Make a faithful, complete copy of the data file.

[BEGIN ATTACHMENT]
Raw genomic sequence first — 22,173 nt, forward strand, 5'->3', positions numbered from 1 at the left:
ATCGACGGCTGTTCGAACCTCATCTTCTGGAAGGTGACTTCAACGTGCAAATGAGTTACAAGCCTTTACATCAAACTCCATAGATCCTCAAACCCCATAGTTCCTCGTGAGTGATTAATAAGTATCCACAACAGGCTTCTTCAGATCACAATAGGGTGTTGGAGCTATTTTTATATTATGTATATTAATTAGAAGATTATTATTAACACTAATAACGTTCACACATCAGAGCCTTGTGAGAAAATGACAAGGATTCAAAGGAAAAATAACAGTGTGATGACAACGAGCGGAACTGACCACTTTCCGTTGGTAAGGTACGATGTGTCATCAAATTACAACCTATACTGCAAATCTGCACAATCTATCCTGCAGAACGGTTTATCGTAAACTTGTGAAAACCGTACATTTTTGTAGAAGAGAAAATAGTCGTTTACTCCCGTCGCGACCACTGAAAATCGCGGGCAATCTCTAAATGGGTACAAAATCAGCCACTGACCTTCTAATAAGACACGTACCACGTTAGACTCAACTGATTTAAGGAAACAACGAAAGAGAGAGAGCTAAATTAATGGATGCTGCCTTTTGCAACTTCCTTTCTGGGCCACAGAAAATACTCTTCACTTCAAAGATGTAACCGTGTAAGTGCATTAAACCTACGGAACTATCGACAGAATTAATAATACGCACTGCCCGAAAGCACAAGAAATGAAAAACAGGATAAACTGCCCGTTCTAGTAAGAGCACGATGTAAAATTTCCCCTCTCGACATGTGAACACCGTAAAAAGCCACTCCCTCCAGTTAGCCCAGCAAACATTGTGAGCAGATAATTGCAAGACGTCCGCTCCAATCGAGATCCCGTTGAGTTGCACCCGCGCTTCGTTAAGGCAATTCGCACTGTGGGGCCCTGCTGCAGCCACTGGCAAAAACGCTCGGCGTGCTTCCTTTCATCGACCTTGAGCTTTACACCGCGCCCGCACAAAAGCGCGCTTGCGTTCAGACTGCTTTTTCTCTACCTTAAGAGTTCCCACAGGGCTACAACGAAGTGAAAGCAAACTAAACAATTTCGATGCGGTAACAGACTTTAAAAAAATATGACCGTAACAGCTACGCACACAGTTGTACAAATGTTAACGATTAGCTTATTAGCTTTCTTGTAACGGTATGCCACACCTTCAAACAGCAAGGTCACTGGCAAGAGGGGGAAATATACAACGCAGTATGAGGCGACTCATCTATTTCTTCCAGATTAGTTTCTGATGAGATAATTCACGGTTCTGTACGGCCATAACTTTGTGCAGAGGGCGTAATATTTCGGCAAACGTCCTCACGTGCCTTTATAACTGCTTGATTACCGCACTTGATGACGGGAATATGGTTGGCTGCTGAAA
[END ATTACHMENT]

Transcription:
Raw genomic sequence first — 22,173 nt, forward strand, 5'->3', positions numbered from 1 at the left:
ATCGACGGCTGTTCGAACCTCATCTTCTGGAAGGTGACTTCAACGTGCAAATGAGTTACAAGCCTTTACATCAAACTCCATAGATCCTCAAACCCCATAGTTCCTCGTGAGTGATTAATAAGTATCCACAACAGGCTTCTTCAGATCACAATAGGGTGTTGGAGCTATTTTTATATTATGTATATTAATTAGAAGATTATTATTAACACTAATAACGTTCACACATCAGAGCCTTGTGAGAAAATGACAAGGATTCAAAGGAAAAATAACAGTGTGATGACAACGAGCGGAACTGACCACTTTCCGTTGGTAAGGTACGATGTGTCATCAAATTACAACCTATACTGCAAATCTGCACAATCTATCCTGCAGAACGGTTTATCGTAAACTTGTGAAAACCGTACATTTTTGTAGAAGAGAAAATAGTCGTTTACTCCCGTCGCGACCACTGAAAATCGCGGGCAATCTCTAAATGGGTACAAAATCAGCCACTGACCTTCTAATAAGACACGTACCACGTTAGACTCAACTGATTTAAGGAAACAACGAAAGAGAGAGAGCTAAATTAATGGATGCTGCCTTTTGCAACTTCCTTTCTGGGCCACAGAAAATACTCTTCACTTCAAAGATGTAACCGTGTAAGTGCATTAAACCTACGGAACTATCGACAGAATTAATAATACGCACTGCCCGAAAGCACAAGAAATGAAAAACAGGATAAACTGCCCGTTCTAGTAAGAGCACGATGTAAAATTTCCCCTCTCGACATGTGAACACCGTAAAAAGCCACTCCCTCCAGTTAGCCCAGCAAACATTGTGAGCAGATAATTGCAAGACGTCCGCTCCAATCGAGATCCCGTTGAGTTGCACCCGCGCTTCGTTAAGGCAATTCGCACTGTGGGGCCCTGCTGCAGCCACTGGCAAAAACGCTCGGCGTGCTTCCTTTCATCGACCTTGAGCTTTACACCGCGCCCGCACAAAAGCGCGCTTGCGTTCAGACTGCTTTTTCTCTACCTTAAGAGTTCCCACAGGGCTACAACGAAGTGAAAGCAAACTAAACAATTTCGATGCGGTAACAGACTTTAAAAAAATATGACCGTAACAGCTACGCACACAGTTGTACAAATGTTAACGATTAGCTTATTAGCTTTCTTGTAACGGTATGCCACACCTTCAAACAGCAAGGTCACTGGCAAGAGGGGGAAATATACAACGCAGTATGAGGCGACTCATCTATTTCTTCCAGATTAGTTTCTGATGAGATAATTCACGGTTCTGTACGGCCATAACTTTGTGCAGAGGGCGTAATATTTCGGCAAACGTCCTCACGTGCCTTTATAACTGCTTGATTACCGCACTTGATGACGGGAATATGGTTGGCTGCTGAAA